A significant number of children with sickle cell disease have silent mini-strokes caused by clumps of red blood cells blocking blood vessels in the brain. This leads to physical and learning disabilities, stigmatisation, and, in the most severe cases, a loss of the ability to live independently and work during adulthood. We don’t fully know the extent of this problem, because it’s not been researched and recorded.

Despite the terrible impact caused by the condition, there’s no routine screening programme for newborns across Africa. This is compounded by poor access to diagnostic tests and effective treatments – problems that need addressing, according to Haddy.

“I am investigating whether analysing samples of red blood cells from sickle cell patients using the techniques I apply – LC-MS – can highlight new avenues for treatment and improve our overall understanding of the biology of the disease.

“The severity of how sickle cell disease affects different individuals is known to vary considerably; even identical twins can have varying clinical outcomes and manifestations. We don’t fully understand the reasons for these variations, or how best to address them.”

Then there is the matter of diagnosing cases of the disease. The tests used at the moment in Africa are cumbersome, not always precise and offered by very few laboratories at the population level.

“There is a need for institutions in Africa to catch up with their Western counterparts, where LC-MS and other advanced laboratory techniques are now routinely used to screen newborns for a spectrum of red blood cell genetic disorders. In the UK, all newborns are given a sickle test five days after birth. It is my hope that the work I am currently engaged in will eventually translate to the establishment of a reference diagnostic laboratory serving much of West Africa,” Haddy says.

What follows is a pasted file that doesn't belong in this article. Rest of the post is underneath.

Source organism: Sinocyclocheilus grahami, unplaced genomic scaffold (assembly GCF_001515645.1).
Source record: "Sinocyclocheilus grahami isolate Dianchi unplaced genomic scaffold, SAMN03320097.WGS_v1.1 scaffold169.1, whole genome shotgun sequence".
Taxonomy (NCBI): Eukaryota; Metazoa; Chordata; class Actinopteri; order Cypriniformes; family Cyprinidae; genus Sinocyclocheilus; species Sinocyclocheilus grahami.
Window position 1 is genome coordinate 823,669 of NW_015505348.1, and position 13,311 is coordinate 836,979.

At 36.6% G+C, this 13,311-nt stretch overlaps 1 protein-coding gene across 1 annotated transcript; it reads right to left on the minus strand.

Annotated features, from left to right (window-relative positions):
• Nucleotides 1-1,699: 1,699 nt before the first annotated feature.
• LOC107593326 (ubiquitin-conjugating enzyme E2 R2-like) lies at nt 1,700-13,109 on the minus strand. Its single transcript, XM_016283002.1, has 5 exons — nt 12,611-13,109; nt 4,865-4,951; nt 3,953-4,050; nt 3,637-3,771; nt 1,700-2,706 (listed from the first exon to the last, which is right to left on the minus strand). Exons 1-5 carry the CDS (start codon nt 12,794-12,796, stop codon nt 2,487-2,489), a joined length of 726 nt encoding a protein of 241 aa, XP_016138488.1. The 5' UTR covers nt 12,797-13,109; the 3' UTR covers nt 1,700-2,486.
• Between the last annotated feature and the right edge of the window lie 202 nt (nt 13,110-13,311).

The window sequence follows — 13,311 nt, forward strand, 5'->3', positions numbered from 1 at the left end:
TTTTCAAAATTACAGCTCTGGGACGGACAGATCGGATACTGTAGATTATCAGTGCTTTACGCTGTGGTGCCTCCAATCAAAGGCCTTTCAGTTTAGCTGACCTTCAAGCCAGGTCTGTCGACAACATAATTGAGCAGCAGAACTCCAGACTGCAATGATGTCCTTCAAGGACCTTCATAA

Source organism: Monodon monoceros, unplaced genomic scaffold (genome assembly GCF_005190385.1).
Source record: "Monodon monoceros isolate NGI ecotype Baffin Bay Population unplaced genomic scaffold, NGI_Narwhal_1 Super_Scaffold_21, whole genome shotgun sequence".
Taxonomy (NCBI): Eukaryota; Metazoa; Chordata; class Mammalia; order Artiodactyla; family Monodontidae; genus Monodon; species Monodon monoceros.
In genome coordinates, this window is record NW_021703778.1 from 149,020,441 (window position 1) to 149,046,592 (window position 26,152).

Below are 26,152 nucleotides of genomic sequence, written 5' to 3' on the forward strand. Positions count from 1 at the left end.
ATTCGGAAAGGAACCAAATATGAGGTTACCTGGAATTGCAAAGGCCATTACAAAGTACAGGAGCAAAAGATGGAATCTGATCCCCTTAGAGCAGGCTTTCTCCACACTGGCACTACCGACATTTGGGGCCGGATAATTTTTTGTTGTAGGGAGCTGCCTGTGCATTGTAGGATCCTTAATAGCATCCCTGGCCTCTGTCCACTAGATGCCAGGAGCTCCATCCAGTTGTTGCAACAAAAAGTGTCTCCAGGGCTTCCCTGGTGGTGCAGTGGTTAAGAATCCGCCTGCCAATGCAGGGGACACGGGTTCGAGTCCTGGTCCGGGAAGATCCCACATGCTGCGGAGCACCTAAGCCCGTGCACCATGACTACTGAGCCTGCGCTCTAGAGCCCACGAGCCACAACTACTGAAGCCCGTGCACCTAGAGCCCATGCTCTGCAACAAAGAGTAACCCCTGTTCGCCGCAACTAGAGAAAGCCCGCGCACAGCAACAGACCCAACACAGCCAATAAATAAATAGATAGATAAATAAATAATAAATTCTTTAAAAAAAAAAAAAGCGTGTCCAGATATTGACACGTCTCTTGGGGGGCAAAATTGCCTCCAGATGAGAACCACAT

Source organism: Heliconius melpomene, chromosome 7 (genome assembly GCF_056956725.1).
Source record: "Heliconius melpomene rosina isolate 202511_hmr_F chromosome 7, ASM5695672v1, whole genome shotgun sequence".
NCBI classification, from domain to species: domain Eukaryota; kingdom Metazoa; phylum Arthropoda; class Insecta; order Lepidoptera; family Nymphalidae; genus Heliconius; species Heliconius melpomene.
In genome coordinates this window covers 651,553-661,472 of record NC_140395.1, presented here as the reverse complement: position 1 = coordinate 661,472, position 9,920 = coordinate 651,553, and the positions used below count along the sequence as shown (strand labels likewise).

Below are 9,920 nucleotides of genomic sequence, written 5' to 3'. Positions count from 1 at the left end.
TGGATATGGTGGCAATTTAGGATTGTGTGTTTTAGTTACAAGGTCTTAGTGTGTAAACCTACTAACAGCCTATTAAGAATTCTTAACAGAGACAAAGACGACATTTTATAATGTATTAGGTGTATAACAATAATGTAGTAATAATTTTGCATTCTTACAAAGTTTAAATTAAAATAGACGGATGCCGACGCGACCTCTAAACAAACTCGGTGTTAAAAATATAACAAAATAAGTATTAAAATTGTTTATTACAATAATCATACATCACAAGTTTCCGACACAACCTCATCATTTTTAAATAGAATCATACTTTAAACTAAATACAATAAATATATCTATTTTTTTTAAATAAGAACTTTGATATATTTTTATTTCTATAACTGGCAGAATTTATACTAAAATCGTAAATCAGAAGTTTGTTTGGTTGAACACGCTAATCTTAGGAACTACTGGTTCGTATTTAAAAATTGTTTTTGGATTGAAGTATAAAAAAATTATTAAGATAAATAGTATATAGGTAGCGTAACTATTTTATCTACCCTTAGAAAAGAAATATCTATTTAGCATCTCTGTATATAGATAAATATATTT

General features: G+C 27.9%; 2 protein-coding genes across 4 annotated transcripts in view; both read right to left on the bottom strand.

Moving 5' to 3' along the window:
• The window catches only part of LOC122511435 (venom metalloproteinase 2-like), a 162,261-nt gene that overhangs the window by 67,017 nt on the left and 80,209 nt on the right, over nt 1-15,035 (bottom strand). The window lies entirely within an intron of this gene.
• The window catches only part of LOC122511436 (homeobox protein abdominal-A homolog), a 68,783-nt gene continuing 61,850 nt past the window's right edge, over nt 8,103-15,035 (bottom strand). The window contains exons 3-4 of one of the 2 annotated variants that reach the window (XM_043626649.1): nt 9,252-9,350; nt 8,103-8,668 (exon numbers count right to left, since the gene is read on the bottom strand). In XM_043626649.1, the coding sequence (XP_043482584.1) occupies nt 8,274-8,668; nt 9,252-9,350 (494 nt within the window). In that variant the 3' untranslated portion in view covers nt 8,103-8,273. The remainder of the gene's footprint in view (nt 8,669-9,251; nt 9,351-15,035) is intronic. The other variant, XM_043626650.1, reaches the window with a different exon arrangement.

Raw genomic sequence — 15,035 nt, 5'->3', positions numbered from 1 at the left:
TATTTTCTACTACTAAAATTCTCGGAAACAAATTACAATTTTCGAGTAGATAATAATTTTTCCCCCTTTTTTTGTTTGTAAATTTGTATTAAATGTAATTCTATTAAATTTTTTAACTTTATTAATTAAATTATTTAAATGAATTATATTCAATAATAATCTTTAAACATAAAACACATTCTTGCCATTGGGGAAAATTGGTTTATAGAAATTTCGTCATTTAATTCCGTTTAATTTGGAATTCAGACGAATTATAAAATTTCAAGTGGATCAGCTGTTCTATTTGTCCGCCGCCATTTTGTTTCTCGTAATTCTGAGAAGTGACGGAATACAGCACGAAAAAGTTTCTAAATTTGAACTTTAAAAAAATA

Because of poor access to diagnostic testing, many people don’t know if they – or their children – have sickle cell disease, or are silently carrying the faulty gene that causes it. One of the key ways to lower the burden of under-5 mortality for red blood cell disorders is through infant screening and early diagnosis.

“Evidence has suggested that sickle cell disease can be managed better if it’s discovered early on – patients can be monitored more closely, prioritised for vaccinations, and treated with folates amongst other measures.

“Knowledge also empowers people to make informed decisions when marrying and having children – if two carriers decide to have a baby together, there is a high chance the children will have sickle cell disease,” says Haddy.

Haddy hopes that in the future the techniques she is working on can be rolled out across the whole of Africa as a screening programme to identify babies with sickle cell disease. “Only then will we realise the true prevalence and impact it has, and be able to manage it better.”

“I couldn’t have made the progress I have without the opportunity to be placed within highly specialised laboratories at the University of Oxford granting me full access to a broad spectrum of technologies and experienced scientists during my AREF Fellowship – both have been instrumental.”

Winning the AREF Research Development Fellowship has given me a great opportunity to develop my independent research ideas.